It’s officially that time of year again – the temperatures have dropped, Spring is in the air, and we’re all looking forward to the warm embrace of summer.
It’s around the spring months that we start thinking ahead to where we might like to take ourselves for a summer holiday, fantasising about blue skies, temperate seas and large, frozen, decorated drinks.
However the realities of planning, plotting and paying for a holiday, especially with kids, can become stressful. So, arming yourself with some knowledge about how to get your holiday booked in the most affordable way without skimping on the quality can take some of the stress off, and one of the easiest places to peel off the costs is on your flights.
We all know that booking in advance is the best way to get a good deal, but is there a sweet spot of time in advance? The answer varies according to the destination slightly, but a good ballpark is to say that booking your flight 13 weeks in advance is the best time.
However, Skyscanner shows that the combination of forward planning and booking during off peak seasons is the best time to book for long haul flights.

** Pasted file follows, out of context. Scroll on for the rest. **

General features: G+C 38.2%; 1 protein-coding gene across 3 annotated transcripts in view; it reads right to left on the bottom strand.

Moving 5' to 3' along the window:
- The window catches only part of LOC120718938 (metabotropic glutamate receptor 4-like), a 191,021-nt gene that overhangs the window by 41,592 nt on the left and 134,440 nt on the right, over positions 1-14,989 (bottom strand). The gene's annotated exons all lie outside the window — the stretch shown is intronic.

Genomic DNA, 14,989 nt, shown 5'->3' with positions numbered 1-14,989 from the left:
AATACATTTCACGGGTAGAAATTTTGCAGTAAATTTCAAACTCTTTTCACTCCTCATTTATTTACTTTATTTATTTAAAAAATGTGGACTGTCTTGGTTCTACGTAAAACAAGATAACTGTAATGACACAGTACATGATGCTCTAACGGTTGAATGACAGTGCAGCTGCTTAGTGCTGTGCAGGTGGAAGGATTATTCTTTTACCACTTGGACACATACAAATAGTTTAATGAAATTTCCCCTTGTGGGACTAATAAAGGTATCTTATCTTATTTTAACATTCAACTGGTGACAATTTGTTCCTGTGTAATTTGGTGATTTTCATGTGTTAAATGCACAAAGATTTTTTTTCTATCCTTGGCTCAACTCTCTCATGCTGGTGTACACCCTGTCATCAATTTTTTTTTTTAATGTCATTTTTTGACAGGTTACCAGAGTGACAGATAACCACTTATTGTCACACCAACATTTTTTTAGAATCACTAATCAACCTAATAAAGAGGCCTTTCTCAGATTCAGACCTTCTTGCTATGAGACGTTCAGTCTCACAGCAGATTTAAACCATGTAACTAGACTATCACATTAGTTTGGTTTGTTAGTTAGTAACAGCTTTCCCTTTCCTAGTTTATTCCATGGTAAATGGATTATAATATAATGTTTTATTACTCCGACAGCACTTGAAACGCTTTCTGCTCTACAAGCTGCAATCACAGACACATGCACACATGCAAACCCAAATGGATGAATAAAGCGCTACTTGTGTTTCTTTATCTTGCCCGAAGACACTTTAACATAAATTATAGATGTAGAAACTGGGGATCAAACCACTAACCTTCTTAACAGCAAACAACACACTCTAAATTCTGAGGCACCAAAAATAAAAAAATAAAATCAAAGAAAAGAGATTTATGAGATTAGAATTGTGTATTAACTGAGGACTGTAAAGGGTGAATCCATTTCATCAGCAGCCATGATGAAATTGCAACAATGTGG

For example, booking a flight in July for a trip to Thailand in September, or booking in early January for a frosty jaunt to New York.
However, we’re after sun, sea and culture in the summer, when there is more scope to get everyone together for a trip, but when it comes to booking a peak time holiday, the 13 weeks in advance tip still applies.
So, if you’re hoping to head off in June, booking in March is the best time, as prices will get steeper going forward.
As for the time of day you should be booking, this matters too.
Night owls are in luck as booking a flight around midnight can get you some of the best savings.
Tuesday is also the best day of the week to get booking, with Friday seeing prices climb.
However, not everyone is a fan of booking in advance, and if you’re one of those people, then timing your bookings to align with a flight sale is your best bet
You can’t beat a good seat sale, which are difficult to predict, so signing up to airlines newsletters can keep you in the loop of when to expect savings. However, it’s important to compare the costs of other elements of your trip.
For example, even if return flights to Madrid in two weeks are only €20 in a flash sale, will the savings you make by stripped away by the elevated cost of booking accommodation and activities with shorter notice?
Or would it make more sense to book for a better time, further down the line, giving you the opportunity to pay less on a wider choice of accommodations.
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